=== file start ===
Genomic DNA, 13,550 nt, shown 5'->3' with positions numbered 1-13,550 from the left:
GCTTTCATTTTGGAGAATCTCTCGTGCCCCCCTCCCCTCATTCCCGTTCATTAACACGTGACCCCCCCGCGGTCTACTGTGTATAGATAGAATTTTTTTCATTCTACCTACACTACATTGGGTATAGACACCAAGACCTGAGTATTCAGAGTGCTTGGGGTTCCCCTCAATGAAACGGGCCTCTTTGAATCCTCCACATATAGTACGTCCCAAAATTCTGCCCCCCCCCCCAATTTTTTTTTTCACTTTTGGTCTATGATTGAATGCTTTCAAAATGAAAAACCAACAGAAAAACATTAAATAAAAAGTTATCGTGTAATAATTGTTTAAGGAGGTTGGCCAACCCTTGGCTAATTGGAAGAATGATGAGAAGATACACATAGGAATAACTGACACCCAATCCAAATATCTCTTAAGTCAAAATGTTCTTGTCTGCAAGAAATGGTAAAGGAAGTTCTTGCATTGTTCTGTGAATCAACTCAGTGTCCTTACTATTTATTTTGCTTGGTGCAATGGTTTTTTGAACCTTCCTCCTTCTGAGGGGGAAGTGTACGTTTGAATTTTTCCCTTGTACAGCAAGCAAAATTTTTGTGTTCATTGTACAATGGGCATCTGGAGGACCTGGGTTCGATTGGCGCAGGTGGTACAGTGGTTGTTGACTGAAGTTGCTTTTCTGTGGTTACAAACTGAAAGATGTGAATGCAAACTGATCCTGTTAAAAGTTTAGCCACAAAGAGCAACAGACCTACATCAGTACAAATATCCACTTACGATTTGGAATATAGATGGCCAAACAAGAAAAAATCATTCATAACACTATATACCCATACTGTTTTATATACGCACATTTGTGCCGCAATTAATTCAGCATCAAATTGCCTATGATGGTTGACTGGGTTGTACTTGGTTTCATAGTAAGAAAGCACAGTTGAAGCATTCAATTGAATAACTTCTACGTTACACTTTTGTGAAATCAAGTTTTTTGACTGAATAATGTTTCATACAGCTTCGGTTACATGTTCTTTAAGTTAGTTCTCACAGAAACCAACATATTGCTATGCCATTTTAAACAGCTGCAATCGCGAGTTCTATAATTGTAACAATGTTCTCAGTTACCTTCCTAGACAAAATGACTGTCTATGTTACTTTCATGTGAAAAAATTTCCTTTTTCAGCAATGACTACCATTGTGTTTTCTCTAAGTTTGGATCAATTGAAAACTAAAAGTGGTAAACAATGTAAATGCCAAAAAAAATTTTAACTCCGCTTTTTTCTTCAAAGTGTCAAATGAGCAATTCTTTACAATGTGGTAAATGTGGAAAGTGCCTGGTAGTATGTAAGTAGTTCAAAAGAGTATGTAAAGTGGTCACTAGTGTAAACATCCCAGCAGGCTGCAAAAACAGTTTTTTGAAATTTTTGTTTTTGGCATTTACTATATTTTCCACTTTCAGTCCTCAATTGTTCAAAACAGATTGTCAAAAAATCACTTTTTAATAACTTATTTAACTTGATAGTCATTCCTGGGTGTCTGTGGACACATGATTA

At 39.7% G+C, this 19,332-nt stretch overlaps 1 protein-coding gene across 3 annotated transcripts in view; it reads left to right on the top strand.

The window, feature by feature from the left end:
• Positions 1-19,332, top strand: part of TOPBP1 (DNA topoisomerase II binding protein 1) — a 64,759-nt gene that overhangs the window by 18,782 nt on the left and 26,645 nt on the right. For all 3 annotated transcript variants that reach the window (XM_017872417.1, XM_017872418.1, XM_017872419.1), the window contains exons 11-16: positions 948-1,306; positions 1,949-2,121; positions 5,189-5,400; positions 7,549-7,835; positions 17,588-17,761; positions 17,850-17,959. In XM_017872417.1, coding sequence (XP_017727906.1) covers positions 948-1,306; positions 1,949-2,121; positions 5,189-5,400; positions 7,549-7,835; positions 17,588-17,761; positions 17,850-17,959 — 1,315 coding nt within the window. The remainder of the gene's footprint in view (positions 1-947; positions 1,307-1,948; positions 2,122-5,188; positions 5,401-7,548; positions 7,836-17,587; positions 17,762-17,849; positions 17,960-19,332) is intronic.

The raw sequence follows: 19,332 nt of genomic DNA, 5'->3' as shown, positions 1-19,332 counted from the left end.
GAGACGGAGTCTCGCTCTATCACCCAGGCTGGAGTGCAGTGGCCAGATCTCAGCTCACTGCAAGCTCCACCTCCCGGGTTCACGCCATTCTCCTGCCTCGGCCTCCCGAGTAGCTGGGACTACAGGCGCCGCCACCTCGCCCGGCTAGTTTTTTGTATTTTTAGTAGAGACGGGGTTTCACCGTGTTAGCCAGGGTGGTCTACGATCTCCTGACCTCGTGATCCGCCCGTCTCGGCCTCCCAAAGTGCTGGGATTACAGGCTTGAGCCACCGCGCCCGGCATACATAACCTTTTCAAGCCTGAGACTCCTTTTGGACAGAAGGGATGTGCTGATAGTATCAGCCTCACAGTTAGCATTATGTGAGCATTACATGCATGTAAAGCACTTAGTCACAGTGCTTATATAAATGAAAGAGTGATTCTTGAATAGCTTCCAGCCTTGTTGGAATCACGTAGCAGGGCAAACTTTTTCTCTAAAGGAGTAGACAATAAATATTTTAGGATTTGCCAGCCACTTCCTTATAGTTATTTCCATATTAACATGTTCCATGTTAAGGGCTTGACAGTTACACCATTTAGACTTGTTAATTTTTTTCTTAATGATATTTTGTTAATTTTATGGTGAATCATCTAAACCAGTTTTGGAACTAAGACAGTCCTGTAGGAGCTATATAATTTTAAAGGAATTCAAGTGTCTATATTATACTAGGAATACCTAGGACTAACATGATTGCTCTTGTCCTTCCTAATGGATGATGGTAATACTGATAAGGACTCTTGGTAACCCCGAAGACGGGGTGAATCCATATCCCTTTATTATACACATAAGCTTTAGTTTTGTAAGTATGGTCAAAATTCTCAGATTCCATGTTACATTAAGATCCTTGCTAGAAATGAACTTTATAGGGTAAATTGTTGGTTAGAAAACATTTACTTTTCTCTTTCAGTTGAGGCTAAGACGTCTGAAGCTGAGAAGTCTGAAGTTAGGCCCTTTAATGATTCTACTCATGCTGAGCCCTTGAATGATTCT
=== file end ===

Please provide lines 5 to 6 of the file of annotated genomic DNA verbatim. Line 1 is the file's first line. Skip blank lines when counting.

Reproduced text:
• Positions 1-19,332, top strand: part of TOPBP1 (DNA topoisomerase II binding protein 1) — a 64,759-nt gene that overhangs the window by 18,782 nt on the left and 26,645 nt on the right. For all 3 annotated transcript variants that reach the window (XM_017872417.1, XM_017872418.1, XM_017872419.1), the window contains exons 11-16: positions 948-1,306; positions 1,949-2,121; positions 5,189-5,400; positions 7,549-7,835; positions 17,588-17,761; positions 17,850-17,959. In XM_017872417.1, coding sequence (XP_017727906.1) covers positions 948-1,306; positions 1,949-2,121; positions 5,189-5,400; positions 7,549-7,835; positions 17,588-17,761; positions 17,850-17,959 — 1,315 coding nt within the window. The remainder of the gene's footprint in view (positions 1-947; positions 1,307-1,948; positions 2,122-5,188; positions 5,401-7,548; positions 7,836-17,587; positions 17,762-17,849; positions 17,960-19,332) is intronic.

The raw sequence follows: 19,332 nt of genomic DNA, 5'->3' as shown, positions 1-19,332 counted from the left end.